West Point cadets lead the country in tackling real issues

August 27th, 2020 | News, News and Features
Upperclass cadets took part in a two-week program called Cadet Leader Development ran by other cadets and faculty. The program allowed difficult discussions on various topics. The core aspect of the training involved “Tree Talks,” where cadets sat outside and had one-to-one personal discussions in an informal setting on a multitude of issues that affect their lives. Courtesy Photo

By Class of 2022 Cadet John Cote

What makes the U.S. Military Academy unique? Is it the past graduates and their great achievements? Is it the quality education and training received? Or is it the beautiful campus and its grand architecture? None of these answers are necessarily wrong, however, I feel there is an answer that embodies all of these — legacy. West Point’s legacy evolves through the actions of the cadets, as we are the continuation of the Long Gray Line that extends back to the first graduates in 1802. We use the wisdom of those who came before to guide us into the future.
It’s been a tough year, to say the least. There are real problems that need to be solved and emotions that need to be managed. It is very simple to tear everything down right now and start over. It takes nine months to build a house and it can take one day to tear it down (Excuse me, for I just read a book on real estate).
Until I became a cadet, I had never thought of West Point as being a microcosm of America. Every state and congressional district is represented at West Point. Therefore, it should not come as a surprise that West Point faces and recognizes the same issues as America. Cadet leadership acknowledges that racism, mental health and sexual assault and harassment are issues at West Point.
As the national discussion on those issues continues, upperclass cadets for the first time took part in a two-week program called Cadet Leader Development ran by other cadets and faculty. The program allowed difficult discussions on these topics.
CLD served two purposes. The first was that it was a controlled monitoring period for cadets returning to West Point who didn’t have other details during the summer. This pseudo-quarantine enabled the Corps of Cadets to have a semester on campus as opposed to being virtual. The other objective was to make up for some lost training due to COVID-19.
Class of 2022 Cadet Ali Ingraham piloted the core aspect of the training called “Tree Talks.” Cadets sat outside, socially distanced of course, and had one-to-one personal discussions in an informal setting.
These Tree Talks addressed a multitude of issues. Along with racism, the topics of mental health and resiliency were discussed. First, cadets were taught about the idea and technique of active listening. Many people claim they are active listeners, but do any of us put it into practice? The odds say probably not. Ingraham taught us to not listen to respond but to listen to understand.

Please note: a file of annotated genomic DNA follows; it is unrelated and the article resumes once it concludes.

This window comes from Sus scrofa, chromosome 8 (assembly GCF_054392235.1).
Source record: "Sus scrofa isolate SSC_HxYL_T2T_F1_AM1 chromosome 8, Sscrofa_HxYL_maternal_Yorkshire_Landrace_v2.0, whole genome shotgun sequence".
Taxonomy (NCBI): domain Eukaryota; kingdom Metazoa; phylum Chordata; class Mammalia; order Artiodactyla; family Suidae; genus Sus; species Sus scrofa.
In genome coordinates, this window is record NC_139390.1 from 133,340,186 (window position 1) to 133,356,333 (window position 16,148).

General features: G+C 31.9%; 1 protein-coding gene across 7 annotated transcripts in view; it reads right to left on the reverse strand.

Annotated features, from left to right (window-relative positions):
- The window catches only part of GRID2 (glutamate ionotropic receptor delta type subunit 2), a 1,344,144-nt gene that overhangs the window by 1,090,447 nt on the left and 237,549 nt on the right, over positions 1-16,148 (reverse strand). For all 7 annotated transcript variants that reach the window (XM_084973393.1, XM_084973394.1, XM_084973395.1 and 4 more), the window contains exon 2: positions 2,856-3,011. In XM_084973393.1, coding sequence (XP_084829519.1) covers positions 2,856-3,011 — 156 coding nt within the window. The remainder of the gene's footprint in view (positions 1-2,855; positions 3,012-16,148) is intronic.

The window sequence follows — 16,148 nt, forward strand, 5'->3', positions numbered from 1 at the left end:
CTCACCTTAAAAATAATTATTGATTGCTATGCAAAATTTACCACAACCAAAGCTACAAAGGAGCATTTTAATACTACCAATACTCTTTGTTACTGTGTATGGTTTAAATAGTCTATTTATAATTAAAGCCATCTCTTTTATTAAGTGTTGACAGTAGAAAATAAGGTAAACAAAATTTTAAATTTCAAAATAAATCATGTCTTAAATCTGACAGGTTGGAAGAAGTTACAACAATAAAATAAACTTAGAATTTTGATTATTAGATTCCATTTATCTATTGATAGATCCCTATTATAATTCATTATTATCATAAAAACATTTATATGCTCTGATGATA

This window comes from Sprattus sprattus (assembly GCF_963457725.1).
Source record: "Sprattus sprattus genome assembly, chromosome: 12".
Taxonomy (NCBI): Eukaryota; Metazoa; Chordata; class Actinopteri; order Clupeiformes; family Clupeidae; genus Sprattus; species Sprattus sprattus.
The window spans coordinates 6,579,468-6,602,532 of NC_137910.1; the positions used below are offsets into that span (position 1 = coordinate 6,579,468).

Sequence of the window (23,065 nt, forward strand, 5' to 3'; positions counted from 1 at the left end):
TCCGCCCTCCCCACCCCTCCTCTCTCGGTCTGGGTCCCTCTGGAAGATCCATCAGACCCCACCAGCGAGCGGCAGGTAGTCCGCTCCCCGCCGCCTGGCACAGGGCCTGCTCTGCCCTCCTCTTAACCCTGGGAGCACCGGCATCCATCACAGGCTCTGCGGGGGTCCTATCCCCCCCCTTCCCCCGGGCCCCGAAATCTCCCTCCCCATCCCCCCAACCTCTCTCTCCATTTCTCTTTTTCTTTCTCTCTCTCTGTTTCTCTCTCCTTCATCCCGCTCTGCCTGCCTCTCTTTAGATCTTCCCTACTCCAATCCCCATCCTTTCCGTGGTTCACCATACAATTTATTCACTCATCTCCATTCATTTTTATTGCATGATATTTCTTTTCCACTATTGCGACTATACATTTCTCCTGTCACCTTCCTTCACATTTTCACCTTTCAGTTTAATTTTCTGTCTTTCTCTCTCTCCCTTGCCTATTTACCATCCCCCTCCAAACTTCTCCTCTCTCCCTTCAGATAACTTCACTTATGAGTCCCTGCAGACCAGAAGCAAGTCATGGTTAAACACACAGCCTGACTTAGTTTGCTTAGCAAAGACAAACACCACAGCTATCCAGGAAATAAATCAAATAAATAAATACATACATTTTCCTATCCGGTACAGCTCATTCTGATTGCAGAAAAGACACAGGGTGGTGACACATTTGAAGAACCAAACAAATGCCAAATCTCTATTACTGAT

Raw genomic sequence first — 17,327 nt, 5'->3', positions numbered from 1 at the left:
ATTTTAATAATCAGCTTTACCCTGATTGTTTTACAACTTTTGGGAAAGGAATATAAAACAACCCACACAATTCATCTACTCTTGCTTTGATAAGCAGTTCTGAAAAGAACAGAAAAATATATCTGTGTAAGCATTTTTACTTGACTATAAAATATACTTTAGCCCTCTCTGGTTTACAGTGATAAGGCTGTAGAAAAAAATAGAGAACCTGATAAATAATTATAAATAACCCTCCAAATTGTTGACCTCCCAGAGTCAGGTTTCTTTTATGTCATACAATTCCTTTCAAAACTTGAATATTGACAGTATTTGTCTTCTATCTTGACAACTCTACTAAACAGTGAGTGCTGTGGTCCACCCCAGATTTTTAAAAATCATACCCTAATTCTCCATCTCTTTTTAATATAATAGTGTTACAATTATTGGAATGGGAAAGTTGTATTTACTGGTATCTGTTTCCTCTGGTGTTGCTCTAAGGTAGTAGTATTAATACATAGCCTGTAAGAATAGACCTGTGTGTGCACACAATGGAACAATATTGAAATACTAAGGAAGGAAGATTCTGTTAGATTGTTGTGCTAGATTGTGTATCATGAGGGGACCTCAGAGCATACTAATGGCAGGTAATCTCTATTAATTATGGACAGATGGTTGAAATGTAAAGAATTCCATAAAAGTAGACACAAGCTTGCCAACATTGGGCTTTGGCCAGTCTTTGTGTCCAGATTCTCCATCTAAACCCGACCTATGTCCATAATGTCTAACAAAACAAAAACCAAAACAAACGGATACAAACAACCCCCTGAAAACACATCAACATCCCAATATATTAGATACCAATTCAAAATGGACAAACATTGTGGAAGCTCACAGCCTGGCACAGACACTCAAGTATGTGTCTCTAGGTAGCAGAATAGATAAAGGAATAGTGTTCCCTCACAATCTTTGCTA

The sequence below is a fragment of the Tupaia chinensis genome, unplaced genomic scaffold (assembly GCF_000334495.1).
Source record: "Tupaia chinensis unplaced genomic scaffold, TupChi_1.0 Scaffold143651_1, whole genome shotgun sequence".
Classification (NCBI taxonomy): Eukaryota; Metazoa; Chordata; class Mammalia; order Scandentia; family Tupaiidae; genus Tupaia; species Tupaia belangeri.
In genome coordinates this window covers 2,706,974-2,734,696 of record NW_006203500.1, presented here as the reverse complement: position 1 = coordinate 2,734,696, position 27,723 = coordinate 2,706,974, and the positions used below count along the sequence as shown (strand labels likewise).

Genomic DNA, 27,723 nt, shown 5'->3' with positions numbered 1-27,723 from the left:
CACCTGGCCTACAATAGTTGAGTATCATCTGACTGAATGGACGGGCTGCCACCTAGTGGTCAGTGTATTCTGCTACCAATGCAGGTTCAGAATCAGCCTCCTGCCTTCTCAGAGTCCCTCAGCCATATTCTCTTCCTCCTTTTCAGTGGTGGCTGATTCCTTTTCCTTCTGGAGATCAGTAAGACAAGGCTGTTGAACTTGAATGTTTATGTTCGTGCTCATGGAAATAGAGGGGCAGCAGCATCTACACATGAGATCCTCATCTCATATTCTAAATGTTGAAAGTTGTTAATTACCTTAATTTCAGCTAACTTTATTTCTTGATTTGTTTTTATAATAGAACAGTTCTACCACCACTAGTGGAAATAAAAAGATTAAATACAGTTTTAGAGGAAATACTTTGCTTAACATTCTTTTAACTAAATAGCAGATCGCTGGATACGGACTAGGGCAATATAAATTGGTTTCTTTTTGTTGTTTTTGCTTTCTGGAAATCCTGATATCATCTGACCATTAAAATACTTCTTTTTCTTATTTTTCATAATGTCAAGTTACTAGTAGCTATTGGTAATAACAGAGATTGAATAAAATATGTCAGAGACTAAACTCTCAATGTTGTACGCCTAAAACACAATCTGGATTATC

Every cadet has his or her own perspective and wants to be heard. I had the opportunity to partake in one of the Tree Talks on the issue of mental health. I was paired up with someone from a very different background from my own, however, we found that we both had very similar experiences in mental health. I believe these personal one-on-one talks with people who have different experiences than us foster a better understanding of these issues that both America and West Point face. Obviously, these issues won’t be solved by just talking, however, it is more efficient to tackle a problem when a better understanding is acquired. I was able to interview a few cadets about their experience in the Tree Talks and I have highlighted some of their experiences below:
• Class of 2021 Cadet Donovan Velez and I discussed his experience in the Tree Talks. He described how, growing up, his parents always reminded him to keep two hands on the wheel during a traffic stop. He went on to say that because of his African American ethnicity, his parents stressed what to do when approached by police. Velez said he felt “hopeful” that he was able to share his upbringing with other cadets who didn’t have those experiences.
• Class of 2021 Cadet Jaylin Davis, who is Black, shared with his small group of cadets that he has had a lot of trouble trusting West Point as he felt that because of his ethnicity, the institution was out to get him. However, after sharing his story, he told me he felt excited to be heard and has put more trust in the institution because of the way cadets received his story.
• A female cadet from the Class of 2021 said she had never had the opportunity to discuss her past mental health struggles in front of a group of cadets. She said at first it was difficult to tell her story in front of peers but, afterward, she expressed, “It felt good to describe my story and inspire other cadets to share theirs to each other.”
After the conclusion of the Tree Talks, each cadet company was tasked with writing up and sending their suggestions and solutions to the CLD cadet leadership. The culminating event for CLD was cadet leadership presenting their suggestions to the West Point board of directors. The board of directors includes the superintendent, the commandant, the dean, the athletic director, director of admissions and the USMA chief of staff.
You may wonder what the next step will be as West Point commences the 2020-21 academic year faced with many obstacles caused by our COVID-19 environment. The most important task is to continue these conversations. Whether the topic is racism, mental health or sexual assault and harassment, if we continue to have productive conversations, we will continue to have a better understanding of these problems.